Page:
Articles matching the ‘Infectious Diseases’ Category


July 3rd, 2016

Velpatasvir/Sofosbuvir Makes HCV Treatment Simpler, Especially For Genotypes 2 and 3

One of the ways ID and hepatology hepatitis C experts like to show off is by discoursing on the nuances of cleverly named clinical trials, and how these impact treatment guidelines. It usually goes something like this: “In the EP-CILEON [I made that up] study of [insert HCV regimen here], treatment-experienced patients with genotype [insert non-genotype 1 patients here, […]

June 25th, 2016

ID Cartoon Caption Contest Closed — Time to Vote

The response to our First Ever ID Cartoon Caption Contest was gratifyingly brisk, with hundreds of entries. Not going to lie about this — we were somewhat concerned the response would be silence … you know, as in <<crickets>> … but you readers proved very much up to the task, with numerous funny suggestions. Our sophisticated computer algorithm has […]

June 19th, 2016

ID Cartoon Caption Contest

The New Yorker magazine is justifiably famous for its fine writing, with its contributors a veritable Who’s Who of famous authors and journalists of the past century. Truman Capote, Ann Beattie, J.D. Salinger, John Cheever, John Updike, Dorothy Parker, E.B. White, Philip Roth, Alice Munro, John Hersey, Malcolm Gladwell, Roger Angell, James Thurber … you […]

May 30th, 2016

The Sanford Guide — 46 Editions Later, Still Going Strong

I recently had a chance to visit Portland, Oregon, which for many will conjure up images of bicycles, hipsters, Mount Hood, roses, organic everything, and craft beers. It’s also the lifelong home of Dr. David Gilbert, the lead editor of The Sanford Guide to Antimicrobial Therapy, an invaluable resource well-known to almost every clinician. Dave was kind […]

May 8th, 2016

Zika, Baseball, and Waiting for a “New Normal”

I received an email from someone who’s known me a very long time. Hint:  She’s known me longer than anyone. Literally. Here’s the email: Baseball cancelled in Puerto Rico because of Zika. This story has you written all over it. (To use a cliche.) Mom I told you she knew me well! For those not obsessed with this silly game to […]

April 2nd, 2016

You Too Can Have Fun with Academic Spam

Like most doctors who work at academic medical centers, I get a fair amount of “academic spam” — invitations to bogus meetings that take place in some exotic or at least warm place (China, Dubai, and Orlando are favorites), efforts to sell me monoclonal antibodies or, more recently, CRISPR-altered mice, and of course requests to contribute research papers or […]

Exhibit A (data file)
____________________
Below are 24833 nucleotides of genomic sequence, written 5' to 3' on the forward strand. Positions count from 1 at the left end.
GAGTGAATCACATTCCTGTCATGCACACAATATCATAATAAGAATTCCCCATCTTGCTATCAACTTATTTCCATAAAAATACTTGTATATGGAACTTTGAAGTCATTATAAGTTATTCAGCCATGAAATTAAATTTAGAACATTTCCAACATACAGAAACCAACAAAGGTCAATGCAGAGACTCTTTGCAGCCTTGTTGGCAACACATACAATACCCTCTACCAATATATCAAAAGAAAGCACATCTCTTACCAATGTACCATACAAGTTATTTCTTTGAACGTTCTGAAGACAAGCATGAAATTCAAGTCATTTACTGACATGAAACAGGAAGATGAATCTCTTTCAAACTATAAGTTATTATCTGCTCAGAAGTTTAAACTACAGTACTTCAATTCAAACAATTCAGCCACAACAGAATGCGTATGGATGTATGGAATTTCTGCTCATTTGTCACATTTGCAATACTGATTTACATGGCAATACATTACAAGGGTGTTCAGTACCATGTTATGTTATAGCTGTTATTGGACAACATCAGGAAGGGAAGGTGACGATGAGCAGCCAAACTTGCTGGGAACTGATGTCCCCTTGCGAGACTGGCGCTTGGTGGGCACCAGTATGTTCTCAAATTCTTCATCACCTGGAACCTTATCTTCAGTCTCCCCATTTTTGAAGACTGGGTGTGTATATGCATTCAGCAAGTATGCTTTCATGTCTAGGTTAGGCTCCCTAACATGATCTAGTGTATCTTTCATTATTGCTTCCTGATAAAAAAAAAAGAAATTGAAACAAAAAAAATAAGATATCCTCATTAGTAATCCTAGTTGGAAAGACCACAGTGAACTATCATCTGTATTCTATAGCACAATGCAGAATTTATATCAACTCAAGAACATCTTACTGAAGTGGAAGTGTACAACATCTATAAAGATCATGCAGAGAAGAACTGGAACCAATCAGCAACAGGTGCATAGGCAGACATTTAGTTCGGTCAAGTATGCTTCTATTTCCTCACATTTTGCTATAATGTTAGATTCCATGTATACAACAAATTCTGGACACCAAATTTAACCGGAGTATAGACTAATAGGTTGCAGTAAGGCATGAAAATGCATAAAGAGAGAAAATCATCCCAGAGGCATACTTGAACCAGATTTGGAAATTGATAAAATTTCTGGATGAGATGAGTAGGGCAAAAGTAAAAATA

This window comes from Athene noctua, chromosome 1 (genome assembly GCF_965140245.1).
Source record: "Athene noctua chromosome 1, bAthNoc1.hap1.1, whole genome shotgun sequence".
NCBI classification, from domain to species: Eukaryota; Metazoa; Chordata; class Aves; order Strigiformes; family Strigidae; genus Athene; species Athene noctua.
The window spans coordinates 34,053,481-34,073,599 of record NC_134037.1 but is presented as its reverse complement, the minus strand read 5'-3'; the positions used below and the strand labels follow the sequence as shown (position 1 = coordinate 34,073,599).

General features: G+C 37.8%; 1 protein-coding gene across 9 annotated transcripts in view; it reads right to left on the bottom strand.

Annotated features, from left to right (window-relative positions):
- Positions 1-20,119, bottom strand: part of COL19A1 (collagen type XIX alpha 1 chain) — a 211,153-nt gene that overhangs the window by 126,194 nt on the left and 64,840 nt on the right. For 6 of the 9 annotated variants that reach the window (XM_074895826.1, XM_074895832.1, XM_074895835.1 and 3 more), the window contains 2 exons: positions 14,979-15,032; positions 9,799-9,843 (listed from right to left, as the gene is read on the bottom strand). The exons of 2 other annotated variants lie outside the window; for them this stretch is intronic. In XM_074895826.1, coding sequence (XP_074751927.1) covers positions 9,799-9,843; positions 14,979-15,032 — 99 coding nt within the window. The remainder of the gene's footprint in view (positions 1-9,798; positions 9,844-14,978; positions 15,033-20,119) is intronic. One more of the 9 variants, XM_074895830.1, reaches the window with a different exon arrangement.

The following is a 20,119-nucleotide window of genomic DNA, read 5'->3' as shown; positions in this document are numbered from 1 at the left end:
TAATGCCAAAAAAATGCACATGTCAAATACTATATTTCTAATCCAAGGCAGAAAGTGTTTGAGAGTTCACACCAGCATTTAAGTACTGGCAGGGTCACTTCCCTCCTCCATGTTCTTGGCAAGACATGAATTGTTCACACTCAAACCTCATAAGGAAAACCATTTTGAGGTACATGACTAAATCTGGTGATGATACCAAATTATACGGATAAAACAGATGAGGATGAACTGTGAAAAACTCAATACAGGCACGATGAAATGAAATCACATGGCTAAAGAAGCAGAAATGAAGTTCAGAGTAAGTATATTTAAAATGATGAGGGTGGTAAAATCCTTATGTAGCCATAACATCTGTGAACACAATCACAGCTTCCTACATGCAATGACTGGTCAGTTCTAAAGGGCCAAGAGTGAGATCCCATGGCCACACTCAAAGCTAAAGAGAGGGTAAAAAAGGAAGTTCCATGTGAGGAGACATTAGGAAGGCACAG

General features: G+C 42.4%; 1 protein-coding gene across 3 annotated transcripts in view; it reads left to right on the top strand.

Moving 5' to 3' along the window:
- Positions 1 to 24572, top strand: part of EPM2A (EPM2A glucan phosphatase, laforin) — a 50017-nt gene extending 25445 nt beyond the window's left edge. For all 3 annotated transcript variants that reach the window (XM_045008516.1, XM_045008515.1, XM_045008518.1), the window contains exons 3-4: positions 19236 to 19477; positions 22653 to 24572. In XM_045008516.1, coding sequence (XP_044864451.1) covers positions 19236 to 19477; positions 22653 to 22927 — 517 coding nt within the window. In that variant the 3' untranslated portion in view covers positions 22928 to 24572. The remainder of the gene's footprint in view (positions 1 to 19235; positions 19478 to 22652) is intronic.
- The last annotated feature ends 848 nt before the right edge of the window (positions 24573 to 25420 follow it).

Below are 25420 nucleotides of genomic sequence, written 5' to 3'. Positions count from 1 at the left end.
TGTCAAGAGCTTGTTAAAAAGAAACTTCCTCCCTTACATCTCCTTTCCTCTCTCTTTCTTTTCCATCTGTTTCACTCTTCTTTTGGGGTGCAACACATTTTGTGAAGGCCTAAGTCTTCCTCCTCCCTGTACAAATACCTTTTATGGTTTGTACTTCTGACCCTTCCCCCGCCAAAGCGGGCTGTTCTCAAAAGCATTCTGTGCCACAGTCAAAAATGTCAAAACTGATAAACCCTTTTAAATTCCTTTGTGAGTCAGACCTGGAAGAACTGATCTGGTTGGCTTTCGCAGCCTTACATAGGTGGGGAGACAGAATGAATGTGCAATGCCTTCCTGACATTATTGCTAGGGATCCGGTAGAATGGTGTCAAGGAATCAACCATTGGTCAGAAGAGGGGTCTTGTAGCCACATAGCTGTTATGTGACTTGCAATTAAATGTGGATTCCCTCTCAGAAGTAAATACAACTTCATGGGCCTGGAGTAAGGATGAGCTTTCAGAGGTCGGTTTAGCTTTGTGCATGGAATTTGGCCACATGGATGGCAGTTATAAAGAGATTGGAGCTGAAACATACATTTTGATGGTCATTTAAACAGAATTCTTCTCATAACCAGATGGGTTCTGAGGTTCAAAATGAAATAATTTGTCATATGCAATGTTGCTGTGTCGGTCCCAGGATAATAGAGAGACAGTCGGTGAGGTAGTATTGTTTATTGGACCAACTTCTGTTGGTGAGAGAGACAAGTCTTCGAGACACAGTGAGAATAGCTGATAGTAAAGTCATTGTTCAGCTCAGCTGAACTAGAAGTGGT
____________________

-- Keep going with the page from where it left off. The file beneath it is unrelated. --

March 27th, 2016

One-Week-to-Baseball ID Link-o-Rama

(Important note:  Title has nothing to do with this post’s content. I just felt like writing something about baseball.) As some of us eagerly await the start of the 2016 baseball season — especially Cubs fans — here are some ID/HIV items yearning to shag flies, toss around the horsehide, and play some pepper: Famous anti-vaxxer — and notorious scientific fraud — […]

March 15th, 2016

Dogs Again Are Brilliant Diagnosticians

The reputation of dogs in the ID world got a big boost when Dutch researchers published this remarkable study of Cliff — a beagle who was trained to “diagnose” C diff using his superior olfactory abilities. (A couple of entertaining videos here, if you can’t get enough of this stuff. I can’t.) Now, in the pages of Open Forum Infectious Diseases (IDSA’s […]

March 9th, 2016

Approval of TAF/FTC/RPV, Another Single Pill HIV Treatment Option

The approval last week of TAF/FTC/RPV — that’s coformulated tenofovir alafenamide, emtricitabine, and rilpivirine — brings us another one-pill, once-daily option for HIV treatment. It’s essentially the same as the existing TDF/FTC/RPV, with similar pros/cons, but with three notable differences coming with the substitution of TAF for TDF. Specifically: Likely reduced renal and bone toxicity. Since approval was based on bioequivalnce, this hasn’t […]

February 28th, 2016

Really Rapid Review — CROI 2016, Boston

The Conference on Retroviruses and Opportunistic Infections (CROI) returned to Boston last week, bringing together over 4000 HIV researchers and clinicians from all over the world. And note I put “researchers” first — this is certainly the only conference I attend where we are asked to list published papers as part of the registration process! You can […]

HIV Information: Author Paul Sax, M.D.

Paul E. Sax, MD

Contributing Editor

NEJM Journal Watch
Infectious Diseases

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